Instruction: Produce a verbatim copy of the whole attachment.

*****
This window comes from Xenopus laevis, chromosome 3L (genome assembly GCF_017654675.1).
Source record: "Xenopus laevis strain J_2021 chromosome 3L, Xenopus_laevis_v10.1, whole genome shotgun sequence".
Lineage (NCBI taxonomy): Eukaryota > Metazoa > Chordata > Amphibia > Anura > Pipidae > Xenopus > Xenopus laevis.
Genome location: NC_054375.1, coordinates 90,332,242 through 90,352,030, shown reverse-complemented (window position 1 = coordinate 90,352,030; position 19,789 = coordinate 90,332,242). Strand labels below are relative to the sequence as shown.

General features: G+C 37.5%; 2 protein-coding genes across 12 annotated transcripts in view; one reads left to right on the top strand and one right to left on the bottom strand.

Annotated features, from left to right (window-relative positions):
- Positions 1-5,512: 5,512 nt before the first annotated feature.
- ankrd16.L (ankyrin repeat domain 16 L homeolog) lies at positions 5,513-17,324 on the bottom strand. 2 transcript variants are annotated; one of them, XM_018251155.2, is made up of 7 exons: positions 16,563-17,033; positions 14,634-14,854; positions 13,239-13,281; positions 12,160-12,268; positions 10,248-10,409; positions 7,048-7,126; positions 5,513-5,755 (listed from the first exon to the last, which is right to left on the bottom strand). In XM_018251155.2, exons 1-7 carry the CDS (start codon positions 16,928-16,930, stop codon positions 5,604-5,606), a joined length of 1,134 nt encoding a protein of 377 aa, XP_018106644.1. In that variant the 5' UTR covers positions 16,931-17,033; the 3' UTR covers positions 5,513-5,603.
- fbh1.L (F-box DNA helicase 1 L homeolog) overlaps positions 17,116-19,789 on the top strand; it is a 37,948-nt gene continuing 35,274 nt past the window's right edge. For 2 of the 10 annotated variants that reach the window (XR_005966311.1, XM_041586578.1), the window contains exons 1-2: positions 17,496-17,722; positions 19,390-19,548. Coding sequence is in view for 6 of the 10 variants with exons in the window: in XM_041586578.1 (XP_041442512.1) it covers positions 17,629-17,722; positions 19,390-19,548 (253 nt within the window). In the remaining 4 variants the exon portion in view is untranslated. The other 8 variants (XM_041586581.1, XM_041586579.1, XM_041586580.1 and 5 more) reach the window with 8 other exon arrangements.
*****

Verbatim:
This window comes from Xenopus laevis, chromosome 3L (genome assembly GCF_017654675.1).
Source record: "Xenopus laevis strain J_2021 chromosome 3L, Xenopus_laevis_v10.1, whole genome shotgun sequence".
Lineage (NCBI taxonomy): Eukaryota > Metazoa > Chordata > Amphibia > Anura > Pipidae > Xenopus > Xenopus laevis.
Genome location: NC_054375.1, coordinates 90,332,242 through 90,352,030, shown reverse-complemented (window position 1 = coordinate 90,352,030; position 19,789 = coordinate 90,332,242). Strand labels below are relative to the sequence as shown.

General features: G+C 37.5%; 2 protein-coding genes across 12 annotated transcripts in view; one reads left to right on the top strand and one right to left on the bottom strand.

Annotated features, from left to right (window-relative positions):
- Positions 1-5,512: 5,512 nt before the first annotated feature.
- ankrd16.L (ankyrin repeat domain 16 L homeolog) lies at positions 5,513-17,324 on the bottom strand. 2 transcript variants are annotated; one of them, XM_018251155.2, is made up of 7 exons: positions 16,563-17,033; positions 14,634-14,854; positions 13,239-13,281; positions 12,160-12,268; positions 10,248-10,409; positions 7,048-7,126; positions 5,513-5,755 (listed from the first exon to the last, which is right to left on the bottom strand). In XM_018251155.2, exons 1-7 carry the CDS (start codon positions 16,928-16,930, stop codon positions 5,604-5,606), a joined length of 1,134 nt encoding a protein of 377 aa, XP_018106644.1. In that variant the 5' UTR covers positions 16,931-17,033; the 3' UTR covers positions 5,513-5,603.
- fbh1.L (F-box DNA helicase 1 L homeolog) overlaps positions 17,116-19,789 on the top strand; it is a 37,948-nt gene continuing 35,274 nt past the window's right edge. For 2 of the 10 annotated variants that reach the window (XR_005966311.1, XM_041586578.1), the window contains exons 1-2: positions 17,496-17,722; positions 19,390-19,548. Coding sequence is in view for 6 of the 10 variants with exons in the window: in XM_041586578.1 (XP_041442512.1) it covers positions 17,629-17,722; positions 19,390-19,548 (253 nt within the window). In the remaining 4 variants the exon portion in view is untranslated. The other 8 variants (XM_041586581.1, XM_041586579.1, XM_041586580.1 and 5 more) reach the window with 8 other exon arrangements.